Recently, I published a book, The First Lady: African American Pastors’ Wives in Their Own Voices, and I was having a conversation with a colleague about my own experiences as a pastor’s wife. The colleague said, “It must be really hard to be in that role.” I responded as I always do, which is, “not really.” The role has never been a burden to me because, though I have evolved in the role, I was able to define what it would mean to me from the beginning. I can’t say I have always been successful about that in other areas of my life. However, I have learned establishing boundaries is a form of self-care. Yet, many of us—especially women—can feel guilty about doing so. Here are three things to keep in mind to help us establish healthy boundaries for our lives.
Know Your Assignment
When you are clear on your assignment, it is easy to set your priorities in order. This has helped me navigate both in the role of pastor’s wife and professionally in academia. As a pastor’s wife for nearly 20 years, I’ve been asked to do many things: be in charge of the first aide ministry (yeah, that was my reaction, too), sing in the choir, be in charge of the missionaries, wear white on Sunday, serve communion with the Deaconess, not dance with the dance ministry just to name a few. I am clear my first priority is to be a wife to my husband, a mother to my children and then an active lay person operating in my area of spiritual giftedness. With that clarity it is easy to say “no,” to those cultural expectations, which usually are not biblical, or expectations others think I should do.
Likewise, I am a professor. I love teaching. I also have the spiritual gift of administration. As with all spiritual gifts, they should be evident not just to you, but to others. Consequently, throughout my career, I have been asked to perform multiple administrative roles outside of the classroom. Because I am clear that this season in my life, motherhood takes priority, administrative jobs are not a part of my assignment. Thus, it has made it easy to decline each.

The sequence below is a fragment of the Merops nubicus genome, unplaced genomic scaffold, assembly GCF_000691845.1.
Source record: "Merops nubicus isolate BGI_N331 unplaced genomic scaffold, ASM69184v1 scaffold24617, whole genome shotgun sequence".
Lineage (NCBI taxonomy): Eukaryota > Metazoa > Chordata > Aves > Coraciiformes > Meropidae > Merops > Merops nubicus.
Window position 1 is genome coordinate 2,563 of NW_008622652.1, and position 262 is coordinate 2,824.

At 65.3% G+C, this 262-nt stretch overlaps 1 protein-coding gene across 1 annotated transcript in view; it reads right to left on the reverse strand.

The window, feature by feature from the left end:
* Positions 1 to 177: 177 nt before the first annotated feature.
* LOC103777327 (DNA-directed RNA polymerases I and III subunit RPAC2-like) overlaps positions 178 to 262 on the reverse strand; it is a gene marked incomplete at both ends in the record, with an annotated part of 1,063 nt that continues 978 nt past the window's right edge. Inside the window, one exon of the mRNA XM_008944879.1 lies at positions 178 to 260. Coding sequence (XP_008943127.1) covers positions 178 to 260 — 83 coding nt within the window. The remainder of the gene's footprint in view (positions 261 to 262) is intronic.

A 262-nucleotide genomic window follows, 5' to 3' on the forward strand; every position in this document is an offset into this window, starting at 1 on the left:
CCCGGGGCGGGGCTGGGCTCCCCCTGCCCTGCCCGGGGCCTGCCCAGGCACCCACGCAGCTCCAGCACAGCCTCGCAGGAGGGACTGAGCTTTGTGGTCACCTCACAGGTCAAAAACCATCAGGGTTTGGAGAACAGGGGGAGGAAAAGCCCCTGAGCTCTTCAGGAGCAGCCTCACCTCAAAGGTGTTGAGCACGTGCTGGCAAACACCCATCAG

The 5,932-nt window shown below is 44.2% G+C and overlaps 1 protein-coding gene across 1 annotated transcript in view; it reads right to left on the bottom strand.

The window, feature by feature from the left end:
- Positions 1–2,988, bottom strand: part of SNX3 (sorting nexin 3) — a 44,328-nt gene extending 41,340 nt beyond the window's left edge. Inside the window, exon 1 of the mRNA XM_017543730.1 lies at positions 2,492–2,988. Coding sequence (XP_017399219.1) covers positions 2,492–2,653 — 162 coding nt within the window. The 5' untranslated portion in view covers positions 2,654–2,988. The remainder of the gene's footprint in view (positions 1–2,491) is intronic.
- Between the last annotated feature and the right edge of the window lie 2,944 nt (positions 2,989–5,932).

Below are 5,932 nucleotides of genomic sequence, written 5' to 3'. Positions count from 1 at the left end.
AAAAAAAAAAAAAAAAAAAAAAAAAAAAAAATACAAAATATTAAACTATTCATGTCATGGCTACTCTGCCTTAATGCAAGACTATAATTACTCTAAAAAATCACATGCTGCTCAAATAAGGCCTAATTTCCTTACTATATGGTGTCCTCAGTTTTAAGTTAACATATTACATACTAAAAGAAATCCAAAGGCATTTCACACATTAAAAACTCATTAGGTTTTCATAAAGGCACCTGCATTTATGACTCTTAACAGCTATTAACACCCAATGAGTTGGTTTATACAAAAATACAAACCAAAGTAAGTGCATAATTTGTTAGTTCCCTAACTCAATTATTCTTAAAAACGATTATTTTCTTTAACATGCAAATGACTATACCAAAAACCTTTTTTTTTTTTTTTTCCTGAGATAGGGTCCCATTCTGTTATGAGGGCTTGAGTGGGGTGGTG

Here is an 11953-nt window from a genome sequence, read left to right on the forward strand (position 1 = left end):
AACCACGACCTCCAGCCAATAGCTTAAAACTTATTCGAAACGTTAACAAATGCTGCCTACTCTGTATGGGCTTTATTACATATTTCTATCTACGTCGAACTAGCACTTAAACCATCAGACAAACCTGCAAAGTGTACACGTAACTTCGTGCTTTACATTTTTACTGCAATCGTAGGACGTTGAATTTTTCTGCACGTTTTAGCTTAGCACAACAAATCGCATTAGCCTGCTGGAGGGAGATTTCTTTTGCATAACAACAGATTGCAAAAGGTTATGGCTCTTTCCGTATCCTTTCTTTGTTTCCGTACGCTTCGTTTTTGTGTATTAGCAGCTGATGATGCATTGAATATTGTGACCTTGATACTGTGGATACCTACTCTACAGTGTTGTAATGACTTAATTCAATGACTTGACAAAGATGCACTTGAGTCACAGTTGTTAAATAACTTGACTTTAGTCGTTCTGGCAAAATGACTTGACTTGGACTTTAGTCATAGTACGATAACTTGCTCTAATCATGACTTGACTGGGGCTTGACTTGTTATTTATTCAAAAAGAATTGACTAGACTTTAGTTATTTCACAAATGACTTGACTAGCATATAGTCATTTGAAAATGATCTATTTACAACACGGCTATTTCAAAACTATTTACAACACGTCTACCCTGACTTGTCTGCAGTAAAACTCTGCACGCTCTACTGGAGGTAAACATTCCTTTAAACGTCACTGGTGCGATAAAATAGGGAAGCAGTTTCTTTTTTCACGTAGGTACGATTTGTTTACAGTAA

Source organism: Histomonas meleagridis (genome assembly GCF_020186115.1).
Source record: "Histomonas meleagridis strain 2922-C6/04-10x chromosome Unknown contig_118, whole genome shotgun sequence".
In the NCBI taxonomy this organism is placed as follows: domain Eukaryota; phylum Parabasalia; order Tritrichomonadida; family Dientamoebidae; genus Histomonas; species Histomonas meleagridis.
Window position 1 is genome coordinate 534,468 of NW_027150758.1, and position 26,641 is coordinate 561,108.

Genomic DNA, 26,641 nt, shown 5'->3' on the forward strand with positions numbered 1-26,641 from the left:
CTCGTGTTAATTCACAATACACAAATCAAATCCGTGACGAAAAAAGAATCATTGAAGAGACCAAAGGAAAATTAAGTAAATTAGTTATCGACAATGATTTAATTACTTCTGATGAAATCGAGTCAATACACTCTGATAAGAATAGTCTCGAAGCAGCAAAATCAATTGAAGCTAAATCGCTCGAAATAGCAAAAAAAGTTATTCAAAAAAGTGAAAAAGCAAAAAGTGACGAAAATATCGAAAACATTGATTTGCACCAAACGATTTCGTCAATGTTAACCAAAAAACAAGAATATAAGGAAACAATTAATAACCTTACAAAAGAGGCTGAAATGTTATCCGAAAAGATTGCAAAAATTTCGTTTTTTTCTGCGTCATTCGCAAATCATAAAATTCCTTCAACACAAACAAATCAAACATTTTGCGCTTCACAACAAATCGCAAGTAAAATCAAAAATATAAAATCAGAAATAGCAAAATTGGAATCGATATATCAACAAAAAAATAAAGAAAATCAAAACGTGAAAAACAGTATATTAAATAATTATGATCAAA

Being clear on your assignment means knowing what you have been called to do, what you are able to do, and what you can grow to learn to do. It also means knowing all assignments are not permanent.
Boundaries Are Fluid
Some boundaries are fluid. Just because I have declined administrative roles so far, doesn’t mean that will always be the case. In this season of my life my priority is my family. Soon, my daughters will be gone, and I will consider other options. Just because you said, “Yes” or “No” last month, last quarter, last year, or a long time ago, that same “yes” or “no” might or not be applicable today. There are some things that require a firm line in the sand, and then there are other times when the line can be moved.
Self Care is not Synonymous with Selfish
There is a thin line between self-care and being selfish. As women and Christians some of us feel guilty when establishing boundaries and saying, “no.” We are all called to serve others whether it is our family, a friend in need or even people in our community whose names we will never know. We cannot serve others if there is nothing left of ourselves to give. Recently, a friend of mine was in desperate need for someone to pick up her daughter from day care and hold on to her for a couple of hours. Though it was not convenient for me, I didn’t mind doing it. More importantly, on that particular day, I had enough organization and order in my own life that I was available for my friend. We don’t establish boundaries because we don’t feel like doing something or it is grossly inconvenient to us. We establish boundaries to help preserve our sanity. We establish boundaries to have order in our own lives. We establish boundaries so that we can have time to fill our own cup and be restored. Only then can we give to others who need us.
Boundaries are a form of self-care. They help us order and have order in our lives. They prevent us from living in a continual state of chaos. We all must be clear on our lifetime and seasonal assignments. That clarity will help us to know if and when to be flexible. And, more importantly when our lives have order, we can be available to others.